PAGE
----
The high price of ID theft
Data breach events have signicantly increased the cost of doing business.
Since February 15, 2005, Privacy Rights Clearinghouse, a San Diego-based nonprofit organization, has tracked the data breaches of more than 650 companies and organizations totaling 158 million records. The breached data includes the employee and customer information that has been lost or stolen from financially strong and technology-driven companies, universities and organizations.
A study, released by the Ponemon Institute in October 2006, found that the total cost of a data breach averaged $182 per lost customer record. It divided the costs into three groups: direct incremental costs, which averaged $54 per lost record including discounts; notification letters, legal fees, lost productivity costs, which averaged $30 per lost record including lost time of employees; and customer opportunity costs, which averaged $98 per lost record including cost of lost customers and cost of acquiring new customers.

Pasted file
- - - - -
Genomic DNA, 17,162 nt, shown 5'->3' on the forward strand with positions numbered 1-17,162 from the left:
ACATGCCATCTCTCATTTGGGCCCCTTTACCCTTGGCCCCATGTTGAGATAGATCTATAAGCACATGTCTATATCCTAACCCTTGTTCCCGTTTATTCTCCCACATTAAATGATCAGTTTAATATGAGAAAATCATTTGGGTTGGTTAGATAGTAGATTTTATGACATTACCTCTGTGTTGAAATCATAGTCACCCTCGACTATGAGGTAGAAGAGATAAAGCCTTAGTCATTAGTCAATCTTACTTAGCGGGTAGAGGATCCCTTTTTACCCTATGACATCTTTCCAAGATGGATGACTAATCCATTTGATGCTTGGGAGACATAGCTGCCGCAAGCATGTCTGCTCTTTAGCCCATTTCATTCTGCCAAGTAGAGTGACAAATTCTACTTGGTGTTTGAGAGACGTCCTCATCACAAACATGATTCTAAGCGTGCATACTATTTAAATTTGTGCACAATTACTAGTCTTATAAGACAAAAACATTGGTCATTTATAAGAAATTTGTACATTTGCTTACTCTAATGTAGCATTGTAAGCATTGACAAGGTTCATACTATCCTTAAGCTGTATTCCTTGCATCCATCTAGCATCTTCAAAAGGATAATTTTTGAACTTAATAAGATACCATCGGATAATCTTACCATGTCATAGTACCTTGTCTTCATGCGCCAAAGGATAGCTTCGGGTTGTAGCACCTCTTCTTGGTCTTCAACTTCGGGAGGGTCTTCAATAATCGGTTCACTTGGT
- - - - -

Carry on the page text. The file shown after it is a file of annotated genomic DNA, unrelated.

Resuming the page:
According to Bryan Thornton, managing director of Net Reaction, an information security consulting firm, companies should be prepared to review and implement a comprehensive Information Security Readiness Plan to protect sensitive data.
Some companies offer an identity-theft managed recovery benefit as an employee, customer or member benefit to mitigate risk. Managed recovery means that a professionally trained and Fair Credit Reporting Act (FCRA) certified recovery advocate will handle an identity theft victim's case until said victim is returned to pre-identity theft event status.